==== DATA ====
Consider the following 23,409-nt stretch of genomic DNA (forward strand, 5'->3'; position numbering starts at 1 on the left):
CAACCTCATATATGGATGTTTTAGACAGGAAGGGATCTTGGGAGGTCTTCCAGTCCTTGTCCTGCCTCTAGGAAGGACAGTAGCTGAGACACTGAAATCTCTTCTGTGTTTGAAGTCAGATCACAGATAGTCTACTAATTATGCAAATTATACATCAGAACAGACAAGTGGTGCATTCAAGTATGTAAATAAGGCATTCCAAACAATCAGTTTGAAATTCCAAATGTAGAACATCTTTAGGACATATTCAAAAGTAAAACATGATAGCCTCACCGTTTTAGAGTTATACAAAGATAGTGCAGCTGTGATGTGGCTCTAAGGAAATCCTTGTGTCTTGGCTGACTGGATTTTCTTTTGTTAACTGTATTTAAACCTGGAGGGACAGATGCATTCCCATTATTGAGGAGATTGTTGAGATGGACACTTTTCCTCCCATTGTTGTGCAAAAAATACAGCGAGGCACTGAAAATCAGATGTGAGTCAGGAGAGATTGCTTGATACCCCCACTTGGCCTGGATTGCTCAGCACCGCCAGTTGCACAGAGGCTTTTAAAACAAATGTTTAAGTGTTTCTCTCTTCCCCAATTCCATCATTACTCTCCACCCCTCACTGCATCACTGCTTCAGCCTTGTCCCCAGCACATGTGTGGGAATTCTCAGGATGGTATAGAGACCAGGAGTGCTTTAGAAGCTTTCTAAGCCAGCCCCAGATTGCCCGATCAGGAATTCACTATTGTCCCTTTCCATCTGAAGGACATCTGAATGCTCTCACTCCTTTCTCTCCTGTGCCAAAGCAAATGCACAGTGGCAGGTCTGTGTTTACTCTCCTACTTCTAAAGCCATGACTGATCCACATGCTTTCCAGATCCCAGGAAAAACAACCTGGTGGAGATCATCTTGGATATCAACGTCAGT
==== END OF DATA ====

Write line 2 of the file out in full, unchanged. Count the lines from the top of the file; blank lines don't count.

CAACCTCATATATGGATGTTTTAGACAGGAAGGGATCTTGGGAGGTCTTCCAGTCCTTGTCCTGCCTCTAGGAAGGACAGTAGCTGAGACACTGAAATCTCTTCTGTGTTTGAAGTCAGATCACAGATAGTCTACTAATTATGCAAATTATACATCAGAACAGACAAGTGGTGCATTCAAGTATGTAAATAAGGCATTCCAAACAATCAGTTTGAAATTCCAAATGTAGAACATCTTTAGGACATATTCAAAAGTAAAACATGATAGCCTCACCGTTTTAGAGTTATACAAAGATAGTGCAGCTGTGATGTGGCTCTAAGGAAATCCTTGTGTCTTGGCTGACTGGATTTTCTTTTGTTAACTGTATTTAAACCTGGAGGGACAGATGCATTCCCATTATTGAGGAGATTGTTGAGATGGACACTTTTCCTCCCATTGTTGTGCAAAAAATACAGCGAGGCACTGAAAATCAGATGTGAGTCAGGAGAGATTGCTTGATACCCCCACTTGGCCTGGATTGCTCAGCACCGCCAGTTGCACAGAGGCTTTTAAAACAAATGTTTAAGTGTTTCTCTCTTCCCCAATTCCATCATTACTCTCCACCCCTCACTGCATCACTGCTTCAGCCTTGTCCCCAGCACATGTGTGGGAATTCTCAGGATGGTATAGAGACCAGGAGTGCTTTAGAAGCTTTCTAAGCCAGCCCCAGATTGCCCGATCAGGAATTCACTATTGTCCCTTTCCATCTGAAGGACATCTGAATGCTCTCACTCCTTTCTCTCCTGTGCCAAAGCAAATGCACAGTGGCAGGTCTGTGTTTACTCTCCTACTTCTAAAGCCATGACTGATCCACATGCTTTCCAGATCCCAGGAAAAACAACCTGGTGGAGATCATCTTGGATATCAACGTCAGT